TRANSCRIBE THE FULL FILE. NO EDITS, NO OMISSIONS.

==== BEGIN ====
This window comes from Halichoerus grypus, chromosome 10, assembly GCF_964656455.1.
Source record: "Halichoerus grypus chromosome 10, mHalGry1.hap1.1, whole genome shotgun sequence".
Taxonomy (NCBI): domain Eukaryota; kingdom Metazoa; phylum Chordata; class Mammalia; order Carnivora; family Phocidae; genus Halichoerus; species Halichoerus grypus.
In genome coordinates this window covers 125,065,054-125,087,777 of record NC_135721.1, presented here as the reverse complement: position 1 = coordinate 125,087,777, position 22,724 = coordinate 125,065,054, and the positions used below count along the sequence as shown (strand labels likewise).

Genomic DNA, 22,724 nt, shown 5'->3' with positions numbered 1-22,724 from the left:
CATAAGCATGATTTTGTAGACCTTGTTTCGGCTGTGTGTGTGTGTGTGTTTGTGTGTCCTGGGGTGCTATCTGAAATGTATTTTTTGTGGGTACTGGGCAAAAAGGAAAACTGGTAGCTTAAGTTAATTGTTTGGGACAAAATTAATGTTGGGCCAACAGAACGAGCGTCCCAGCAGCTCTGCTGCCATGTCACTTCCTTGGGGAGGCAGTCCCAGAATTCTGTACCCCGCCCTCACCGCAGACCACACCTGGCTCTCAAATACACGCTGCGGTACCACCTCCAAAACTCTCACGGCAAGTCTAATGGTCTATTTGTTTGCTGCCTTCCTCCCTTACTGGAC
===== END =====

This window comes from Halichoerus grypus, chromosome 10, assembly GCF_964656455.1.
Source record: "Halichoerus grypus chromosome 10, mHalGry1.hap1.1, whole genome shotgun sequence".
Taxonomy (NCBI): domain Eukaryota; kingdom Metazoa; phylum Chordata; class Mammalia; order Carnivora; family Phocidae; genus Halichoerus; species Halichoerus grypus.
In genome coordinates this window covers 125,065,054-125,087,777 of record NC_135721.1, presented here as the reverse complement: position 1 = coordinate 125,087,777, position 22,724 = coordinate 125,065,054, and the positions used below count along the sequence as shown (strand labels likewise).

Genomic DNA, 22,724 nt, shown 5'->3' with positions numbered 1-22,724 from the left:
CATAAGCATGATTTTGTAGACCTTGTTTCGGCTGTGTGTGTGTGTGTGTTTGTGTGTCCTGGGGTGCTATCTGAAATGTATTTTTTGTGGGTACTGGGCAAAAAGGAAAACTGGTAGCTTAAGTTAATTGTTTGGGACAAAATTAATGTTGGGCCAACAGAACGAGCGTCCCAGCAGCTCTGCTGCCATGTCACTTCCTTGGGGAGGCAGTCCCAGAATTCTGTACCCCGCCCTCACCGCAGACCACACCTGGCTCTCAAATACACGCTGCGGTACCACCTCCAAAACTCTCACGGCAAGTCTAATGGTCTATTTGTTTGCTGCCTTCCTCCCTTACTGGAC